There are many options available for homeschool science. While textbooks and lab kits are popular, online courses and dual enrollment are gaining momentum.
There are many options available for homeschool science. While textbooks and lab kits are popular, online courses and dual enrollment are gaining momentum.
My daughter has been interested in engineering for as long as I can remember. She’s taken part in a numerous STEM workshops for girls over the years. Last summer, she had the amazing opportunity to take part in a summer intensive workshop (SESEY) at the university where she plans to enroll.
SESEY was created to encourage traditionally underrepresented groups to explore the world of engineering and to consider careers in its variety of fields. Initiated by Oregon State University in 1997, SESEY is coordinated by the School of Chemical, Biological and Environmental Engineering.
Participants have the opportunity to interact directly with university students – to ask questions about campus life and how to balance their course load. Presentations and tours of each department are provided to help students better understand the diverse options in engineering.
Learn how to encourage girls in STEM careers with these fun activities.
Best of all, participants have the unique experience of taking part in an authentic research project. Working in small groups, they apply the inquiry method to real life issues. At the end of the week, they present their findings in poster format at the annual DaVinci days celebration.
My daughter was overjoyed to be assigned to the one environmental engineering project this past year – Bioremediation of Chlorinated Solvents Using Aerobic Microorganisms. Here’s a peak at her poster:
The program – especially the professors and university student volunteers who collaborated to make it happen – has cemented her desire to pursue a career in chemical and environmental engineering. She will be applying for admission soon.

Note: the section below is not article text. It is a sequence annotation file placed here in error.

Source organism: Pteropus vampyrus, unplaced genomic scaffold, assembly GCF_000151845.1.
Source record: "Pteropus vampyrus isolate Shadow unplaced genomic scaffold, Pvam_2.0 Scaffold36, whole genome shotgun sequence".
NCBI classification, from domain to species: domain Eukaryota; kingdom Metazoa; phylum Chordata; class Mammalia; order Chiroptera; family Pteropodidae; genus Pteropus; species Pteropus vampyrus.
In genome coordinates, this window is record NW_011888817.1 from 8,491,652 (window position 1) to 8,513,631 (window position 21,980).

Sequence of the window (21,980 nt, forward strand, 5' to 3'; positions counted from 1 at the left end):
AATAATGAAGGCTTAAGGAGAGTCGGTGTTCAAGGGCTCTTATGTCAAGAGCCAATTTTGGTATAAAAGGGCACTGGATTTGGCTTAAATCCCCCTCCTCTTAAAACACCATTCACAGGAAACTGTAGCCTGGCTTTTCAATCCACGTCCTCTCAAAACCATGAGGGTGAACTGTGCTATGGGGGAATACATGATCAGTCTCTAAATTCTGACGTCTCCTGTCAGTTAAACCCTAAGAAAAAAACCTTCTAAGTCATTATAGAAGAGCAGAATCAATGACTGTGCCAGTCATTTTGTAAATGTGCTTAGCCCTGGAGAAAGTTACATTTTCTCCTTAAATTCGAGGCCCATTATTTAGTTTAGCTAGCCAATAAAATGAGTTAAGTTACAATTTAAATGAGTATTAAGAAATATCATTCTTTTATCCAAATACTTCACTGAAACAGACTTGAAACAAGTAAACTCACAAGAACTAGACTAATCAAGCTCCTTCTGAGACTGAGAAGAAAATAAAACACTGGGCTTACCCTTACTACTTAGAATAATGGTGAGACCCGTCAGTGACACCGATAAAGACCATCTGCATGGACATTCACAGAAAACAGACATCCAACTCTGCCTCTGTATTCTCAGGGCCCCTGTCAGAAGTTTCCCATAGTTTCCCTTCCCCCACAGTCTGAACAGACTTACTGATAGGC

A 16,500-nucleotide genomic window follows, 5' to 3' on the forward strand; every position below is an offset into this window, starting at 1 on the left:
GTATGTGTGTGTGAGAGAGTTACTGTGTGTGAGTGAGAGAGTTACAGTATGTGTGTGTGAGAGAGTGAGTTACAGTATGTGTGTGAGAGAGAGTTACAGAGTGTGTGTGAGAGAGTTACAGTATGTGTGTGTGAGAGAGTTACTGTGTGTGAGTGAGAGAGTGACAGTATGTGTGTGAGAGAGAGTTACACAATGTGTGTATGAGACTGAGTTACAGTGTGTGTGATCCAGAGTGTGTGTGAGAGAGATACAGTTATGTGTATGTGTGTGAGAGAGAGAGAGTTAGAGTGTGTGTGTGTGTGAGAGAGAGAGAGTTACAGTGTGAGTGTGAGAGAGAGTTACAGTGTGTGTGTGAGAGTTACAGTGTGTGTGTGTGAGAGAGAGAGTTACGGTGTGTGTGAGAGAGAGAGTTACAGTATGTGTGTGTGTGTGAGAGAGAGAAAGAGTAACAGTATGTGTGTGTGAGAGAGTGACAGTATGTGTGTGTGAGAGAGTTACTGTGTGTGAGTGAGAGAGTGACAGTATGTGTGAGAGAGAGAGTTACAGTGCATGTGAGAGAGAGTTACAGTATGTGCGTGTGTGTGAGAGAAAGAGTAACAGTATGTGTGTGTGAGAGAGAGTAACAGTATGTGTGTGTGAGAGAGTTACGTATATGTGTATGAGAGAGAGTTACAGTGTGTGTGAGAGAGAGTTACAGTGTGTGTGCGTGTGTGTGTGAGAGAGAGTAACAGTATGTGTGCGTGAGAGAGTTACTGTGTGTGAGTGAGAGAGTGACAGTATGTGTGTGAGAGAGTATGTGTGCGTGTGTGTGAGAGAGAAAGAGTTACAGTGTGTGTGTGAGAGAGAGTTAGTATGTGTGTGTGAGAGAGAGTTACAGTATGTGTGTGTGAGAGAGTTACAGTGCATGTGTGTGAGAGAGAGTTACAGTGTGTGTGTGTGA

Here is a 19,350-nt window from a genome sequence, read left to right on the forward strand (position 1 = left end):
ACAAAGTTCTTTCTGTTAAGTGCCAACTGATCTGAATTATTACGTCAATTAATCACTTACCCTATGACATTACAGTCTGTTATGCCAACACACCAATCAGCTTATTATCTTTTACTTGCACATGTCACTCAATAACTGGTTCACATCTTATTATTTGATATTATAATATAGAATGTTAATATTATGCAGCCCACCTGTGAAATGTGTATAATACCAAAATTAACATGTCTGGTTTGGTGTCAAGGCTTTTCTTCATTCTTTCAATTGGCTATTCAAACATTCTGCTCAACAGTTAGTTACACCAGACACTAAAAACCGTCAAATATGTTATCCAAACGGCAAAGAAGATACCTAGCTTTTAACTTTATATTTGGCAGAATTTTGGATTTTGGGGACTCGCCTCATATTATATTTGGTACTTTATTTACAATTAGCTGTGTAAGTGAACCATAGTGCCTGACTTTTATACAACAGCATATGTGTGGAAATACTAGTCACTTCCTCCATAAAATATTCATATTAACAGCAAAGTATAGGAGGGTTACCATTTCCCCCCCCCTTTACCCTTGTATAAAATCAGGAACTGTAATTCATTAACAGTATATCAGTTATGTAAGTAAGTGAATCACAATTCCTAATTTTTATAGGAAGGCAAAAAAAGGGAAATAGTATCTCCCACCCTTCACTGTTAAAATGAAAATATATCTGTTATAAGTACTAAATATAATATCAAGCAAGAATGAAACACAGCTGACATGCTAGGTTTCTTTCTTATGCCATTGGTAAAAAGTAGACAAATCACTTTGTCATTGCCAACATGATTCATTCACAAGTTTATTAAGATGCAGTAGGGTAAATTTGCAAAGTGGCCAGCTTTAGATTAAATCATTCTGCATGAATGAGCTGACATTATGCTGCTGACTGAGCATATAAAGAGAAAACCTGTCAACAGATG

You might also be interested in the engineering unit I developed, World’s Tallest Buildings. This short unit study includes a timeline project, integrated writing assignment, and an oral presentation.
Have your teens taken part in summer learning experiences or weekend intensive courses? I would love to hear about opportunities in other parts of the country.
My son has a growing interest in computer programming and computer science. I have thereby scoured the internet in search of quality materials that are engaging and inexpensive.
Computer Science Education Week (December 5-11, 2016) is almost here. You’ll find a wealth of resources at Code.org®. Together with the resources listed below, you are guaranteed to have material and inspiration to teach computer science and programming all year-round.
This annual program is dedicated to inspiring K-12 students to take interest in computer science. Originally conceived by the Computing in the Core coalition, Code.org® organizes CSEdWeek as a grassroots campaign supported by 350 partners and 100,000 educators worldwide.
Microsoft and Mojang are announcing the all-new Minecraft Hour of Code Designer, a tutorial that lets students code their own Minecraft rules. This year, students can use code to control how animals and other Minecraft creatures behave—they can create a totally unique Minecraft experience, and then share it with friends or play it on their phones!
A collaboration between Pixar Animation Studios and Khan Academy, Pixar in a Box is designed especially for students in middle and high school. This free course sponsored by Disney, is a series of video lessons, interactive exercises, and hands-on activities.The course materials enable students to discover how the academic concepts they learn in school enable Pixar filmmakers to create new worlds, animate unique characters, and tell stories through animation.
If you are planning an Hour of Code event, be sure to signup and and look through the variety of tutorials and resources available for your students!
Tickle is easy to learn, fun to use, yet powerful enough for university courses and research projects. Experience the magic of programming drones, robots, smart homes, and Arduino, all wirelessly. You can even create custom robots by adding Arduino-based sensors and motors.